Festivalgoers can create a personal avatar and virtually mingle through a space filled with fellow film fans. You can encounter people in that space in a virtual manifestation of how you might bump into someone on the streets of Park City in a normal year and strike up a conversation.

New Frontier's "Film Party" feature allows people to virtually gather after the Q&A session following a film's premiere to discuss what you just watched — the same way people might casually discuss films while riding a Park City shuttle bus between screenings in a normal year, Jackson said.

"We knew that we had to create and design moments of connection," she said.

This image released by the Sundance Institute shows a scene from the documentary "Summer Of Soul (Or, When The Revolution Could Not Be Televised)" by Ahmir "Questlove" Thompson. The film will debut at the 2021 Sundance Film Festival.
This image released by the Sundance Institute shows a scene from the documentary "Summer Of Soul (Or, When The Revolution Could Not Be Televised)" by Ahmir "Questlove" Thompson. The film will debut at the 2021 Sundance Film Festival. (Photo: Sundance Film Festival via AP)

Though the pandemic created a dilemma for how to design a new-look virtual festival, it's not without its benefits for Sundance. Organizers anticipate 2021 will see the festival's largest-ever audience since it's available for almost anyone in the U.S. with a computer and internet access, said Sundance Institute CEO Keri Putnam.

The 2021 festival will also be one of the first events to showcase work that was created during the pandemic, Jackson said. There are several projects on the festival slate where the impact of the pandemic is evident, either through their subject matter or aspects of their format such as virtual casting, she said.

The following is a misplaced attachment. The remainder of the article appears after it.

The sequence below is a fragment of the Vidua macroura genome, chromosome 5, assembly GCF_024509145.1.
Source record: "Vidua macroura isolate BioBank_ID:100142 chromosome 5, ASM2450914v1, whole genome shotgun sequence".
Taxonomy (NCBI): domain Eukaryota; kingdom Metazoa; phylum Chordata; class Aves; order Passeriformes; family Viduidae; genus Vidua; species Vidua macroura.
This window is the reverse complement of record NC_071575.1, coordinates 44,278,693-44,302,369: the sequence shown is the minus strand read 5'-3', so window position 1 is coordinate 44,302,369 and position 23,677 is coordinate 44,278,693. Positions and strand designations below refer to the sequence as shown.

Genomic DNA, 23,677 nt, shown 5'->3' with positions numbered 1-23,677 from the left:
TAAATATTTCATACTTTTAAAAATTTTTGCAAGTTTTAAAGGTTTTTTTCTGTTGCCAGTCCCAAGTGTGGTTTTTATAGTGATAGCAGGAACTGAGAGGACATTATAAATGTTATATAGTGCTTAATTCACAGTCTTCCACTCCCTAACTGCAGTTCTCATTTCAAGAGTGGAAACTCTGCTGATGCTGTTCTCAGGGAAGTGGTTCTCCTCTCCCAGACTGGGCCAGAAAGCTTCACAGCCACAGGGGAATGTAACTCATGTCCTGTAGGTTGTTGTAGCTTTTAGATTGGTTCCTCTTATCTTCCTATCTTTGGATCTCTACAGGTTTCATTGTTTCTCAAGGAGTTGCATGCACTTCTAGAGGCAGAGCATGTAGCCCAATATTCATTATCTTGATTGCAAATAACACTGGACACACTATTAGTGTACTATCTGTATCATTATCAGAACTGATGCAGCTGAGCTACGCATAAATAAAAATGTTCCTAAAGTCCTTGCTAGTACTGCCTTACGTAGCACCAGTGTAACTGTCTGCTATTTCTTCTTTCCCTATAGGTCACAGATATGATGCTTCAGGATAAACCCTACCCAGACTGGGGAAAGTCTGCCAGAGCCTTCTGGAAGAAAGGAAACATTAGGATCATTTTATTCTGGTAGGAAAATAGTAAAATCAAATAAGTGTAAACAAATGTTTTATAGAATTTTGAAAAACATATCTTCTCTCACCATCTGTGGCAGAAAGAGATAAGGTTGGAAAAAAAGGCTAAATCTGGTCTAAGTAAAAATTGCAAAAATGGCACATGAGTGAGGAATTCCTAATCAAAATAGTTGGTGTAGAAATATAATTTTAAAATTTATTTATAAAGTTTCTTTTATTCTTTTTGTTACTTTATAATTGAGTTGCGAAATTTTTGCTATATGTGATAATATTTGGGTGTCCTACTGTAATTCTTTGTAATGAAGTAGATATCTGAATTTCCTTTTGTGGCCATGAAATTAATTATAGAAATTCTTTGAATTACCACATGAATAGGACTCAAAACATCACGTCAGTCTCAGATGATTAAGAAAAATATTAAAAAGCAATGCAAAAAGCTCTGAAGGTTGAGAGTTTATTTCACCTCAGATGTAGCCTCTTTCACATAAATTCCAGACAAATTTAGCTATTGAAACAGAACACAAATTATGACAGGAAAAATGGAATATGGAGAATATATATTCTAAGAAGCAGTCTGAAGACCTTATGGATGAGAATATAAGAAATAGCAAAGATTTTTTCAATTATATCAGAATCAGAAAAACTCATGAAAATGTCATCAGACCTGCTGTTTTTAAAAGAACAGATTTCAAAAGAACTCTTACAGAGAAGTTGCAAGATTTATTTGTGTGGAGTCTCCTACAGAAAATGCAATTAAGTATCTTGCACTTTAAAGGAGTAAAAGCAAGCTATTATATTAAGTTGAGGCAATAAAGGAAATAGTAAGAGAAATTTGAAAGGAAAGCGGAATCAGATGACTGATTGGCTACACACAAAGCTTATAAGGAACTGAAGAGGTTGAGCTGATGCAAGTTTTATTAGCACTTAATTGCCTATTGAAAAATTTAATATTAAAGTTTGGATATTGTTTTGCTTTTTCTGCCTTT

"Because artists are so creative and they make art by any means necessary, we also got films (submitted to the festival) that were made in COVID," Jackson said.

Both Jackson and Putnam said they're excited to see how this 2021 experimental festival turns out, and they hope they can learn from this year's event for future festivals down the line.

There are parts of the virtual festival that organizers anticipate carrying on for future festivals, even when things get back to normal and the event goes on in Park City.

"The possibilities of reach and access and participation to a global audience — that I want to carry through in whatever way seems appropriate," Jackson said.

But organizers are also keeping an open mind and know there will likely be things that don't work out this year that will be scrapped for future festivals, she added.

One thing is certain: Everyone at Sundance is looking forward to being able to gather together in-person after the pandemic is over.

"I can't wait to be back together in a collective experience," Putnam said. "That will for sure be part of our future."

For more details about the festival and how to experience it this year, visit festival.sundance.org.